Oh, perfection

If anyone knows where the perfectionist gene comes from, can you tell me, so I can kill it? Seriously, I am willing to pay one of you genius micro-biology whatever to locate the strand, and strip it from my genetic coding.

Looking back on my 19 years, it’s easy to see how I missed the signs. They were subtle; not learning to tie my shoes until I was 7, and someone taught me the “bunny-eats” method, because it never “looked right” when I did “loop-swoop-and-pull”; storming out of math class in first grade when my teacher told me I did a problem wrong; re-cutting my construction paper shapes in art class so many times that they were too small, because the edges were never straight enough for me. I thought this was normal; doesn’t every one cry when their Cleopatra Halloween costume doesn’t have gold sandals with laces up to the knee? No?
I think the reason it took my so long to identify this quality, though, was the contradicting nature of my condition. When I wasn’t able to get something exactly the way I wanted, instead of pushing forward to get it there, I just gave up. Ultimately, everything either had to be perfect, or I just stopped caring about it. This is what has given many people the impression that I go with the flow. And somewhere along the way, I began to believe them.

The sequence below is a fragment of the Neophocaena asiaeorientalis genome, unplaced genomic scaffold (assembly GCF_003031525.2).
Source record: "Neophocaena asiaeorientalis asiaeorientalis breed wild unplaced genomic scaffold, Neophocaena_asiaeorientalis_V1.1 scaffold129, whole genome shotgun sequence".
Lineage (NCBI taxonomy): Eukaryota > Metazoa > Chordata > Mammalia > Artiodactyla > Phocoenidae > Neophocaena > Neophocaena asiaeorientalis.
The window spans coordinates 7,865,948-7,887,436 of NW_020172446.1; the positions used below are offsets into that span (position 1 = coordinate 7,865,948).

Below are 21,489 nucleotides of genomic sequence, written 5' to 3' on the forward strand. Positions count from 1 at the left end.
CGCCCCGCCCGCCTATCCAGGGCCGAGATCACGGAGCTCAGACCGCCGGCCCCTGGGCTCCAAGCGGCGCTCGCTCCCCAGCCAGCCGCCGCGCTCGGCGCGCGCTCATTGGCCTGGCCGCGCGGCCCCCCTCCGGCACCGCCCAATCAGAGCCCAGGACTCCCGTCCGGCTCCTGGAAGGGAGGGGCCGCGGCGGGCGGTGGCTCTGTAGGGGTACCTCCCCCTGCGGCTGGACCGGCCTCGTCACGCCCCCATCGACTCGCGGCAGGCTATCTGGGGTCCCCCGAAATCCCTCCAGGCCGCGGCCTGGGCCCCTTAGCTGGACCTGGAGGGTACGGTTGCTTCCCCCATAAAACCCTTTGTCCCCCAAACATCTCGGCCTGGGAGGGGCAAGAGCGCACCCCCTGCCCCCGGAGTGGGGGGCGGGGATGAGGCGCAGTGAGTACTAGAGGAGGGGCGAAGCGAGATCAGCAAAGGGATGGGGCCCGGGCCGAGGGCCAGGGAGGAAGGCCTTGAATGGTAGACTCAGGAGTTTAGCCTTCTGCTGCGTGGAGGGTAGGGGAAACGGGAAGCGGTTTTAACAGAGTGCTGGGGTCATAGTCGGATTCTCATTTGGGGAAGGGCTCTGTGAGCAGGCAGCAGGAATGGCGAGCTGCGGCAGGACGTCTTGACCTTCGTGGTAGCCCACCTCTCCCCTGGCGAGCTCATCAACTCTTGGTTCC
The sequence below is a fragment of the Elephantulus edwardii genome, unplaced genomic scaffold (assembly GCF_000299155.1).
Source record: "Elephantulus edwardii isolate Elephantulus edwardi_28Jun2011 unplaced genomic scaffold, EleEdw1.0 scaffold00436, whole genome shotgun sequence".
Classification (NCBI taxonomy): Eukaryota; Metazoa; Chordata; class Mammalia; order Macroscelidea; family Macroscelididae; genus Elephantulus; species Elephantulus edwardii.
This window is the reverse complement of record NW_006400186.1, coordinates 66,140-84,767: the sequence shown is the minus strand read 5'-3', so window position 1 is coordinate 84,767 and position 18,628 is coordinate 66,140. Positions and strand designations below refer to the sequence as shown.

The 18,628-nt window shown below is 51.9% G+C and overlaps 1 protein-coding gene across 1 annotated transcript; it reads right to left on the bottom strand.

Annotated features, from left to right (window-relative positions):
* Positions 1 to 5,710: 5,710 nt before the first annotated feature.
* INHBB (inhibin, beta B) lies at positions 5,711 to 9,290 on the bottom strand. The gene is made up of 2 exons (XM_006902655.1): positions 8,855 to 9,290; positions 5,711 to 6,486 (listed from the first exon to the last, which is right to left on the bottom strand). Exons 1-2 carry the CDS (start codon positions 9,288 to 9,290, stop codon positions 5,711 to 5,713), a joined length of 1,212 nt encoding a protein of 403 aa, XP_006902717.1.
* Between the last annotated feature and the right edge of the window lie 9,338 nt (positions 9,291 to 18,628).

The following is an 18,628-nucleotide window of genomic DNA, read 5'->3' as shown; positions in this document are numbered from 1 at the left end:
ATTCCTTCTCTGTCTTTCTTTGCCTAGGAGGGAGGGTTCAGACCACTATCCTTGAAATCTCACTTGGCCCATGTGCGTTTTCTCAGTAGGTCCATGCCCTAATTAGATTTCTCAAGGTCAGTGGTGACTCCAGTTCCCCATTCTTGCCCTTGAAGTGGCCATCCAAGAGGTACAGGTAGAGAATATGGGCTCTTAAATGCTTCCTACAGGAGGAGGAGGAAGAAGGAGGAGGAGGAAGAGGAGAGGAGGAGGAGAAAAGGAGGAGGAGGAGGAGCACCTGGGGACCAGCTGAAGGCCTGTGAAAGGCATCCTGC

And yes, the evil perfectionist gene still lives inside me. It tends to appear in the way only a real monster can: when I’m working on a tedious and uninteresting assignment, which is usually a paper for a subject that I’m not taking by choice.
Which brings me back to this very moment, (which is exactly 1:30AM, if you were wondering,) in which I am not writing a five-page paper on my family’s history in America that is due in 10 hours and 10 minutes. Why? Because I can’t for the life of me find a subject significant enough to fill up the three and a half pages I have to go. And, as a perfectionist, I won’t just fill up the space with useless information that isn’t perfectly relevant to what I’ve written so far.
So you see my curse? This is why I will never be able to write a book. This is why I will spend 20 minutes doing my eyeliner, only to wipe it off before I leave. This is why I will continue to clip my nails until the bleed, because there’s still one more jagged edge to get rid of. Please, smart scientist people, can you help me? I’d really prefer not to live the rest of my life never finishing anything, because I’m afraid it’s not “perfect”.
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